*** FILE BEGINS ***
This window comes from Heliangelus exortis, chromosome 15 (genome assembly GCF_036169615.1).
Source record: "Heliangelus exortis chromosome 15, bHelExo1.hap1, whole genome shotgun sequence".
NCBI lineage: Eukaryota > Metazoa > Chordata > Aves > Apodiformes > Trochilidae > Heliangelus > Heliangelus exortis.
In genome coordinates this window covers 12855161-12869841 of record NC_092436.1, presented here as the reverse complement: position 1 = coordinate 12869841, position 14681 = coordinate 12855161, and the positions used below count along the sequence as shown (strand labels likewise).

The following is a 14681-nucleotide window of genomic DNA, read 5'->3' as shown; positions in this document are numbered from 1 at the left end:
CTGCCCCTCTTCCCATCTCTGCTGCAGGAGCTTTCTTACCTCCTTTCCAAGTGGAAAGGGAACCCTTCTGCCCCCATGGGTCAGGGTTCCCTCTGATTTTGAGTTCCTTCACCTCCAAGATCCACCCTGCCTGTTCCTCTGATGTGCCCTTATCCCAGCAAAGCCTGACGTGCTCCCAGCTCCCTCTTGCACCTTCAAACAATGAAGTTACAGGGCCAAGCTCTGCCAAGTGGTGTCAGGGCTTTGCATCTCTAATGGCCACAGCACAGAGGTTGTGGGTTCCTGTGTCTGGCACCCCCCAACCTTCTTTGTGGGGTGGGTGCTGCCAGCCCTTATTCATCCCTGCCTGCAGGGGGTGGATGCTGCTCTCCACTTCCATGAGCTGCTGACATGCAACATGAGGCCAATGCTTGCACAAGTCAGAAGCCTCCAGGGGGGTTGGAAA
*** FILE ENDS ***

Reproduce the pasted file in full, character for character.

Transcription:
This window comes from Heliangelus exortis, chromosome 15 (genome assembly GCF_036169615.1).
Source record: "Heliangelus exortis chromosome 15, bHelExo1.hap1, whole genome shotgun sequence".
NCBI lineage: Eukaryota > Metazoa > Chordata > Aves > Apodiformes > Trochilidae > Heliangelus > Heliangelus exortis.
In genome coordinates this window covers 12855161-12869841 of record NC_092436.1, presented here as the reverse complement: position 1 = coordinate 12869841, position 14681 = coordinate 12855161, and the positions used below count along the sequence as shown (strand labels likewise).

The following is a 14681-nucleotide window of genomic DNA, read 5'->3' as shown; positions in this document are numbered from 1 at the left end:
CTGCCCCTCTTCCCATCTCTGCTGCAGGAGCTTTCTTACCTCCTTTCCAAGTGGAAAGGGAACCCTTCTGCCCCCATGGGTCAGGGTTCCCTCTGATTTTGAGTTCCTTCACCTCCAAGATCCACCCTGCCTGTTCCTCTGATGTGCCCTTATCCCAGCAAAGCCTGACGTGCTCCCAGCTCCCTCTTGCACCTTCAAACAATGAAGTTACAGGGCCAAGCTCTGCCAAGTGGTGTCAGGGCTTTGCATCTCTAATGGCCACAGCACAGAGGTTGTGGGTTCCTGTGTCTGGCACCCCCCAACCTTCTTTGTGGGGTGGGTGCTGCCAGCCCTTATTCATCCCTGCCTGCAGGGGGTGGATGCTGCTCTCCACTTCCATGAGCTGCTGACATGCAACATGAGGCCAATGCTTGCACAAGTCAGAAGCCTCCAGGGGGGTTGGAAA